Engineered nucleases for targeted, highly efficient genome manipulation
We have developed highly robust platforms for engineering zinc finger nucleases (ZFNs), transcription activator-like effector nucleases (TALENs), and RNA-guided nucleases (RGNs). Using these three platforms, we have introduced targeted DNA alterations with high efficiency at specific genomic loci in zebrafish, plants, or human somatic and pluripotent stem cells. These alterations result from repair of nuclease-induced double-stranded DNA breaks by normal cellular repair processes (non-homologous end-joining or homologous recombination). Ongoing projects in the lab are aimed at improving these genome modification methodologies and optimizing the technologies for eventual therapeutic applications.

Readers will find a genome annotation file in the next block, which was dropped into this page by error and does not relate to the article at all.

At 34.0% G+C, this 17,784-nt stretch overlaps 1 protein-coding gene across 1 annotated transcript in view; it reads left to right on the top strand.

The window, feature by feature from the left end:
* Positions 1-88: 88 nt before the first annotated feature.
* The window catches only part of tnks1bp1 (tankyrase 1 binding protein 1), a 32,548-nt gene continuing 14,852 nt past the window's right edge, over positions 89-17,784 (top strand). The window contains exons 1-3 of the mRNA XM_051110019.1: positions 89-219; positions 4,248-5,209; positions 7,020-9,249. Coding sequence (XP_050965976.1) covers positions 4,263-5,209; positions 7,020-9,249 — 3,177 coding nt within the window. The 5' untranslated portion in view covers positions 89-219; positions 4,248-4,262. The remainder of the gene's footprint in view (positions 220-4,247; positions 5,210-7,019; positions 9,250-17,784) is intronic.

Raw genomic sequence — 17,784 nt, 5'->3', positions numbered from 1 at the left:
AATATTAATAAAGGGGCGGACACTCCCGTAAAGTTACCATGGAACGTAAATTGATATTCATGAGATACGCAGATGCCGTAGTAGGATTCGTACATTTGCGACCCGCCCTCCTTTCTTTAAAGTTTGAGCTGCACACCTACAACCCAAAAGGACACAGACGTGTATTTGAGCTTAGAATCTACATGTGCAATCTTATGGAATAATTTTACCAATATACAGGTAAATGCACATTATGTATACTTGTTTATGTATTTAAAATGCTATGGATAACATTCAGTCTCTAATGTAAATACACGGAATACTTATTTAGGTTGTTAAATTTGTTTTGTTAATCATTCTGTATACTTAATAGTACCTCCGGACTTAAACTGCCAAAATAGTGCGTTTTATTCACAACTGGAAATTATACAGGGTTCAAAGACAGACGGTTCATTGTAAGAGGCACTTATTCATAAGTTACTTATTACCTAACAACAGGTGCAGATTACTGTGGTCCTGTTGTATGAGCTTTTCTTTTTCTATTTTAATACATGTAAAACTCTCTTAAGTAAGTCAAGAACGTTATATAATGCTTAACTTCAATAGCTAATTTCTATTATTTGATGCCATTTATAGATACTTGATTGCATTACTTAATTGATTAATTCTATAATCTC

Engineered transcription factors for regulating endogenous gene expression
We have recently demonstrated that both engineered zinc finger or transcription activator-like effector proteins can be used to create artificial customizable transcription factors that can robustly alter expression of endogenous human genes. We are exploring the use of these proteins in both a directed fashion as well as with combinatorial libraries to induce specific desired phenotypes and cellular states in human cells.